For Anne Mills, founder and main instructor of Country Cloggers in Sumner, clogging isn’t just a type of dancing — it’s a fun, rhythmic form of exercise.
“We clog so your arteries don’t” is a phrase often heard during weekly practices at the studio, the 76-year-old business owner says.
“It’s (about) getting out and having a good time and having benefits of exercise,” Mills said. “(Clogging) is personal. The only person you have to please is yourself.”
Clogging, a folk dance that originated from Scottish, English, Irish and German immigrants in the Appalachian Mountains in the 1700s, has two styles: traditional and precision clogging.
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Mills teaches her students precision clogging, where all dancers follow the same steps.
“It’s a fabulous cardio exercise and it’s a good way to keep yourself in shape,” said Gretchen Winters, a 65-year-old member of Country Cloggers who has been clogging for 11 years.
Mills plays all types of music during clogging sessions, from tradition hoedowns to Taylor Swift. But the real focus, said Mills, is on the music the cloggers make with their feet.
“There are two pieces of metal on the toe and heel (of the shoes),” Mills said. “The more noise you make the more you have fun. It’s a great sound.”
Growing up, Mills adopted an early love for tap, ballet, jazz and acrobatic dancing. For 17 years, she was a professional ballroom and national adjudicator instructor for Arthur Murray and Fred Astaire dance studios in Seattle.
It was during a square-dancing class more than 30 years ago when Mills first tried clogging — and she was hooked. In 1993, she was recognized at six national clogging conventions.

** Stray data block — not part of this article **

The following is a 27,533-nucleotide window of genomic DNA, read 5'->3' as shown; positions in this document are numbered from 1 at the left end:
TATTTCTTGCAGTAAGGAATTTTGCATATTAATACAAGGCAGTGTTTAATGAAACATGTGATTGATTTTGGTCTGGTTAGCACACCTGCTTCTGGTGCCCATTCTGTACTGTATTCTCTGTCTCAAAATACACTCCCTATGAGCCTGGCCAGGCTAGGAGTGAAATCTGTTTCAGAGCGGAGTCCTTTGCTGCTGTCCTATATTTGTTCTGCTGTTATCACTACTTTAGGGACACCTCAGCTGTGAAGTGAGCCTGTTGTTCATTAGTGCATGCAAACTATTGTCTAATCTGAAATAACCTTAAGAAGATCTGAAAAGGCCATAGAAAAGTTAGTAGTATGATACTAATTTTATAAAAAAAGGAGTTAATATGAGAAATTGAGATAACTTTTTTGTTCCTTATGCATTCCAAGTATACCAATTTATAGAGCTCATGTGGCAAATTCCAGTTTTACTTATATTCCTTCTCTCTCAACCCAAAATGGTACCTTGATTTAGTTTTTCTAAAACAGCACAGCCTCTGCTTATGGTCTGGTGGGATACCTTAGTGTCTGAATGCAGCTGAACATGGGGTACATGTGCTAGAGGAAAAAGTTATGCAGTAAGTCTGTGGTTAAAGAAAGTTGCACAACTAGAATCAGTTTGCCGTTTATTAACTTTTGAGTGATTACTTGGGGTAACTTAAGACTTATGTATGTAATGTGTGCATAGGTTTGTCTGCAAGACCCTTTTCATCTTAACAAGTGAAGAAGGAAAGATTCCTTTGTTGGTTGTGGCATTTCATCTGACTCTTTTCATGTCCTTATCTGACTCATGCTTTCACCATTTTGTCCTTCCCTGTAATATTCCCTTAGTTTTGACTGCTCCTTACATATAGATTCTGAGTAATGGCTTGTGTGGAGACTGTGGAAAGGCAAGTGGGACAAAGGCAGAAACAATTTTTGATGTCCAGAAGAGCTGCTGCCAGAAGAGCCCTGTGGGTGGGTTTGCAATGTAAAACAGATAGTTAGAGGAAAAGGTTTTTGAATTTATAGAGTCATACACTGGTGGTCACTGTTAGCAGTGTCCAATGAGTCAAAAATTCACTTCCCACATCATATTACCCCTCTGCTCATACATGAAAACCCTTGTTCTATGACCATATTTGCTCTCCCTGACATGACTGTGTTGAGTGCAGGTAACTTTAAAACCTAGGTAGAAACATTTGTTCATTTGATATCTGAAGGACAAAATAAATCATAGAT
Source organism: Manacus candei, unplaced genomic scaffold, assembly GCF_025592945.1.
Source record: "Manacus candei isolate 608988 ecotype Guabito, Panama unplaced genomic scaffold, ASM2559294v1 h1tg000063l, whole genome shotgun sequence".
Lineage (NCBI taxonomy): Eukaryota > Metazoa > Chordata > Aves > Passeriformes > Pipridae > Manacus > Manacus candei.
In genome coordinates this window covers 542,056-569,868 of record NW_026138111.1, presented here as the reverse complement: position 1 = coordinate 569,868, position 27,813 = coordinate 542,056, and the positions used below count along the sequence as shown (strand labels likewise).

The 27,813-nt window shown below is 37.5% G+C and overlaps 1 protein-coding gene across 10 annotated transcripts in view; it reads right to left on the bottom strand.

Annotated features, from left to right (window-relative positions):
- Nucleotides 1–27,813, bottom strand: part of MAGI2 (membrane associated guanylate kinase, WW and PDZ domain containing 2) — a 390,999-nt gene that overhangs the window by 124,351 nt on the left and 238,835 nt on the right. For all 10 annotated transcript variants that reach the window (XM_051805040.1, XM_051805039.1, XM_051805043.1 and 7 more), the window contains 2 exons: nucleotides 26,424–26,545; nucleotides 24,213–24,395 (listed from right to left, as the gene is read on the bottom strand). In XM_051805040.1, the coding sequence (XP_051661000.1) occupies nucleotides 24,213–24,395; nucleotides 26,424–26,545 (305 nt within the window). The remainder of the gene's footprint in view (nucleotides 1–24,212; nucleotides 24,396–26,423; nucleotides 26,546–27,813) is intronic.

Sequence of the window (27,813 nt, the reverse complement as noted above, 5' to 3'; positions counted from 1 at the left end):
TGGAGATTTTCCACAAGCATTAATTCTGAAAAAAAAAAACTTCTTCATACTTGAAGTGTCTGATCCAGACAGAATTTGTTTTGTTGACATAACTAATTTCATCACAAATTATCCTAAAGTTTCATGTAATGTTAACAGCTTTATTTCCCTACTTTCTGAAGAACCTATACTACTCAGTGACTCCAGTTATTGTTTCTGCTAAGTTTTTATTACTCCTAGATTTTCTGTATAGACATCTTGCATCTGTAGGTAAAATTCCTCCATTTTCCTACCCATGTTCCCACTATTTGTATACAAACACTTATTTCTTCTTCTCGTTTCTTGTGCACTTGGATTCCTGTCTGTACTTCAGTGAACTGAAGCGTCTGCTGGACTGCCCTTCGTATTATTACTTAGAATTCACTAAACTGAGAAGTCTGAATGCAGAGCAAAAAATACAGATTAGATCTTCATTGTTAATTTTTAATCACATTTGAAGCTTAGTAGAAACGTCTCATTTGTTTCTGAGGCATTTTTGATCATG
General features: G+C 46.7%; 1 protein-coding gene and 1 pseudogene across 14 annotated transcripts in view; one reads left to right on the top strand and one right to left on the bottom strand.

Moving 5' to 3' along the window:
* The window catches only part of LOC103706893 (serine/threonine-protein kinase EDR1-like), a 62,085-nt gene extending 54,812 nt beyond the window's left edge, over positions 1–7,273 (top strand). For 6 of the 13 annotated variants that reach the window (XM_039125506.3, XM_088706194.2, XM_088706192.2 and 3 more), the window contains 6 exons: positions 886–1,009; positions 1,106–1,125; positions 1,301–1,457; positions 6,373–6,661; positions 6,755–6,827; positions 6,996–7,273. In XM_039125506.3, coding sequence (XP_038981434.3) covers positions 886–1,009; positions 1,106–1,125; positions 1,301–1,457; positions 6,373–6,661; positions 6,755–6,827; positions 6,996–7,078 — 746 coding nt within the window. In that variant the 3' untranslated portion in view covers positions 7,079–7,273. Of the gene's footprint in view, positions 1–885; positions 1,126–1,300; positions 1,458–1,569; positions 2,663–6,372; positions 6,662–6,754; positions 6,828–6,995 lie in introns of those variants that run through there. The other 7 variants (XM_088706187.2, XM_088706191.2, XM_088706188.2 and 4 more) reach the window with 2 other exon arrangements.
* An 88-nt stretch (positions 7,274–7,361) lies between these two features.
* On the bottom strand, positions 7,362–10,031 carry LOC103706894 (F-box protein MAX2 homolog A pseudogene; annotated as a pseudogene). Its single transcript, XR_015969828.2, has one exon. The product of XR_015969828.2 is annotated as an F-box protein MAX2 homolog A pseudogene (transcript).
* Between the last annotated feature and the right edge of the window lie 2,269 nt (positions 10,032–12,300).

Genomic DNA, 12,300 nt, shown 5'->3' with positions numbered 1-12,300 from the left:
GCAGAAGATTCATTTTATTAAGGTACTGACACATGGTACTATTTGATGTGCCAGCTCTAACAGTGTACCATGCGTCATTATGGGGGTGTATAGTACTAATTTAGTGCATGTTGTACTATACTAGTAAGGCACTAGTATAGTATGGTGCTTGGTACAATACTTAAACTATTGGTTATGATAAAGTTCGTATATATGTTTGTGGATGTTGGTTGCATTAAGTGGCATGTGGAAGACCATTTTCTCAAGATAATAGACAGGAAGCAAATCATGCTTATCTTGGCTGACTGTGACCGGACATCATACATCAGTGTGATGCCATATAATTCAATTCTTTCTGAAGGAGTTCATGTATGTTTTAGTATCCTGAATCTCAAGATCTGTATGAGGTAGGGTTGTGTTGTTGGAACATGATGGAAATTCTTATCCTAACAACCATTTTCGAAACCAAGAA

Now, Mills leads her instructors and students at Country Cloggers, which was founded in 1984. Currently, there are around 100 dancers enrolled across three locations in Sumner, Silverdale and Belfair. Sumner sees about 30 of those dancers during the season.
“All ages can join,” Mills said. “We have families that clog together.”
It’s a fabulous cardio exercise and it’s a good way to keep yourself in shape.
Gretchen Winters, Country Cloggers member
Dancers at Country Cloggers perform only a handful of times throughout the year, but classes continue through fall, spring and winter. Classes are ending this month for Sumner members, but a new year of lessons begin Thursday (Sept. 15) at the Valley Dance Hall at 1705 Willow St.
Classes start every Thursday at 1 p.m. and continue until 5 p.m. Each hour, the difficulty increases.
“There’s beginner, easy intermediate, intermediate and advanced levels,” explained instructor Kay Velmire. “Difficulty increases with each level. A little bit harder steps, but more fun.”
Velmire, an advanced clogger herself, has a history of tap dancing and teaches classes at the Sumner studio with Mills.
“All the cloggers are great,” she said. “I just love them.”
For beginners, classes are open to join for three weeks. The very first class is free — and if they think they can handle the difficulty, can stay for free for all four hours, through all four levels. No partner or special gear is needed.
“If someone picks it up fast, they can stay as long as they want for that same buck,” Mills said, who added that tap dancers usually pick up clogging fast, and “their feet fly.”
To close off the end of its season, Country Cloggers entertained visitors at a final demonstration of the year at the Washington State Fair’s Education Hall on Saturday.
“We hand out fliers and encourage people to come,” Mills said.
They hope to get more attendees to their classes — if not to inspire a love of dancing, then at least for a great workout.
“The music and the dancing are in my bones and in my soul,” Winters said. “I can’t live without dancing.”
To learn more about Country Cloggers, visit countrycloggers.org.